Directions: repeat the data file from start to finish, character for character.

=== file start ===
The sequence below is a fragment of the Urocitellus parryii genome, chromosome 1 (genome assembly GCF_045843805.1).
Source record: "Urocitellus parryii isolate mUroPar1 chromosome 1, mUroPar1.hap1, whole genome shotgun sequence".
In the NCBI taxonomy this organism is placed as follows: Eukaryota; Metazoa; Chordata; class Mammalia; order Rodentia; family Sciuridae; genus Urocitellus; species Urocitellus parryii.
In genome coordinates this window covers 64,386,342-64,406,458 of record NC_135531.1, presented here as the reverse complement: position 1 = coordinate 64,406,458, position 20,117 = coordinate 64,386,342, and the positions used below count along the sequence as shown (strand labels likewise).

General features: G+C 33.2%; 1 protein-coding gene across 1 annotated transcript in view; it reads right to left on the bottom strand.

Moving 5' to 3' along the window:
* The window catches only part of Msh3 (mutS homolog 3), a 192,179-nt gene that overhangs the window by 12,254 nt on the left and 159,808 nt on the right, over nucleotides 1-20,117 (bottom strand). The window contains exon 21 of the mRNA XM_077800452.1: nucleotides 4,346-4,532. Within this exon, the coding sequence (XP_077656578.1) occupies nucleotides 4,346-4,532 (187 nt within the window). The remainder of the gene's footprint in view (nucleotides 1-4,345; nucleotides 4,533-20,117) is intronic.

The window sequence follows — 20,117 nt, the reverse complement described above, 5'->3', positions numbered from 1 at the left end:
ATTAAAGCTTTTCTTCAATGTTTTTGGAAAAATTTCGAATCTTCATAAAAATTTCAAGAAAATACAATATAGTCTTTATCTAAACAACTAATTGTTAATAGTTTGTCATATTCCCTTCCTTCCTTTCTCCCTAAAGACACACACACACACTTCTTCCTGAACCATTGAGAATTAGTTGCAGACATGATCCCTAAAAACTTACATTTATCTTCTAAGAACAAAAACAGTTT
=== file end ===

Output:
The sequence below is a fragment of the Urocitellus parryii genome, chromosome 1 (genome assembly GCF_045843805.1).
Source record: "Urocitellus parryii isolate mUroPar1 chromosome 1, mUroPar1.hap1, whole genome shotgun sequence".
In the NCBI taxonomy this organism is placed as follows: Eukaryota; Metazoa; Chordata; class Mammalia; order Rodentia; family Sciuridae; genus Urocitellus; species Urocitellus parryii.
In genome coordinates this window covers 64,386,342-64,406,458 of record NC_135531.1, presented here as the reverse complement: position 1 = coordinate 64,406,458, position 20,117 = coordinate 64,386,342, and the positions used below count along the sequence as shown (strand labels likewise).

General features: G+C 33.2%; 1 protein-coding gene across 1 annotated transcript in view; it reads right to left on the bottom strand.

Moving 5' to 3' along the window:
* The window catches only part of Msh3 (mutS homolog 3), a 192,179-nt gene that overhangs the window by 12,254 nt on the left and 159,808 nt on the right, over nucleotides 1-20,117 (bottom strand). The window contains exon 21 of the mRNA XM_077800452.1: nucleotides 4,346-4,532. Within this exon, the coding sequence (XP_077656578.1) occupies nucleotides 4,346-4,532 (187 nt within the window). The remainder of the gene's footprint in view (nucleotides 1-4,345; nucleotides 4,533-20,117) is intronic.

The window sequence follows — 20,117 nt, the reverse complement described above, 5'->3', positions numbered from 1 at the left end:
ATTAAAGCTTTTCTTCAATGTTTTTGGAAAAATTTCGAATCTTCATAAAAATTTCAAGAAAATACAATATAGTCTTTATCTAAACAACTAATTGTTAATAGTTTGTCATATTCCCTTCCTTCCTTTCTCCCTAAAGACACACACACACACTTCTTCCTGAACCATTGAGAATTAGTTGCAGACATGATCCCTAAAAACTTACATTTATCTTCTAAGAACAAAAACAGTTT